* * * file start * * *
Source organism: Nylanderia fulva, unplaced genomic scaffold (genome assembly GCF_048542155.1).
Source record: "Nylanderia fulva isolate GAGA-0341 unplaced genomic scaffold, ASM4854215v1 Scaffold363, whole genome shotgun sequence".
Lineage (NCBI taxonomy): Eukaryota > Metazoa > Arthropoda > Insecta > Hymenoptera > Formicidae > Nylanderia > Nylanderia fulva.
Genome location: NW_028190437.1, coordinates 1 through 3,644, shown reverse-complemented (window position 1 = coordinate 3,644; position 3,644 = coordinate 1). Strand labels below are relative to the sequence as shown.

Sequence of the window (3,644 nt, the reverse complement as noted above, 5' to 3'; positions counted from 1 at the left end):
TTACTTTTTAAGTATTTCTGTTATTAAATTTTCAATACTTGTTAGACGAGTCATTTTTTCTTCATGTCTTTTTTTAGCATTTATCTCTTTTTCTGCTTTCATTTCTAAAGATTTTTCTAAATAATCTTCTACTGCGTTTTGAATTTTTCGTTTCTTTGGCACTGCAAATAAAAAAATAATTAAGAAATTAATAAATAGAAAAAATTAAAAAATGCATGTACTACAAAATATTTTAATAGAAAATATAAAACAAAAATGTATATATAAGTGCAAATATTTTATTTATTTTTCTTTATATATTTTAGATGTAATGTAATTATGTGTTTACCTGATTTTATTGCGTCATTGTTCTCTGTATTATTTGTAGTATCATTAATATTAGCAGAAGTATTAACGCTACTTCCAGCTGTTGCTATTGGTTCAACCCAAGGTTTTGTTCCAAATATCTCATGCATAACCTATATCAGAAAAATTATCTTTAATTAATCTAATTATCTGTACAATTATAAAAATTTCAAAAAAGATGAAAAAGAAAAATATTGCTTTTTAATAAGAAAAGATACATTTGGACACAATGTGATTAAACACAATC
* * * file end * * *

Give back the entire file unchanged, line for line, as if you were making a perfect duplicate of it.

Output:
Source organism: Nylanderia fulva, unplaced genomic scaffold (genome assembly GCF_048542155.1).
Source record: "Nylanderia fulva isolate GAGA-0341 unplaced genomic scaffold, ASM4854215v1 Scaffold363, whole genome shotgun sequence".
Lineage (NCBI taxonomy): Eukaryota > Metazoa > Arthropoda > Insecta > Hymenoptera > Formicidae > Nylanderia > Nylanderia fulva.
Genome location: NW_028190437.1, coordinates 1 through 3,644, shown reverse-complemented (window position 1 = coordinate 3,644; position 3,644 = coordinate 1). Strand labels below are relative to the sequence as shown.

Sequence of the window (3,644 nt, the reverse complement as noted above, 5' to 3'; positions counted from 1 at the left end):
TTACTTTTTAAGTATTTCTGTTATTAAATTTTCAATACTTGTTAGACGAGTCATTTTTTCTTCATGTCTTTTTTTAGCATTTATCTCTTTTTCTGCTTTCATTTCTAAAGATTTTTCTAAATAATCTTCTACTGCGTTTTGAATTTTTCGTTTCTTTGGCACTGCAAATAAAAAAATAATTAAGAAATTAATAAATAGAAAAAATTAAAAAATGCATGTACTACAAAATATTTTAATAGAAAATATAAAACAAAAATGTATATATAAGTGCAAATATTTTATTTATTTTTCTTTATATATTTTAGATGTAATGTAATTATGTGTTTACCTGATTTTATTGCGTCATTGTTCTCTGTATTATTTGTAGTATCATTAATATTAGCAGAAGTATTAACGCTACTTCCAGCTGTTGCTATTGGTTCAACCCAAGGTTTTGTTCCAAATATCTCATGCATAACCTATATCAGAAAAATTATCTTTAATTAATCTAATTATCTGTACAATTATAAAAATTTCAAAAAAGATGAAAAAGAAAAATATTGCTTTTTAATAAGAAAAGATACATTTGGACACAATGTGATTAAACACAATC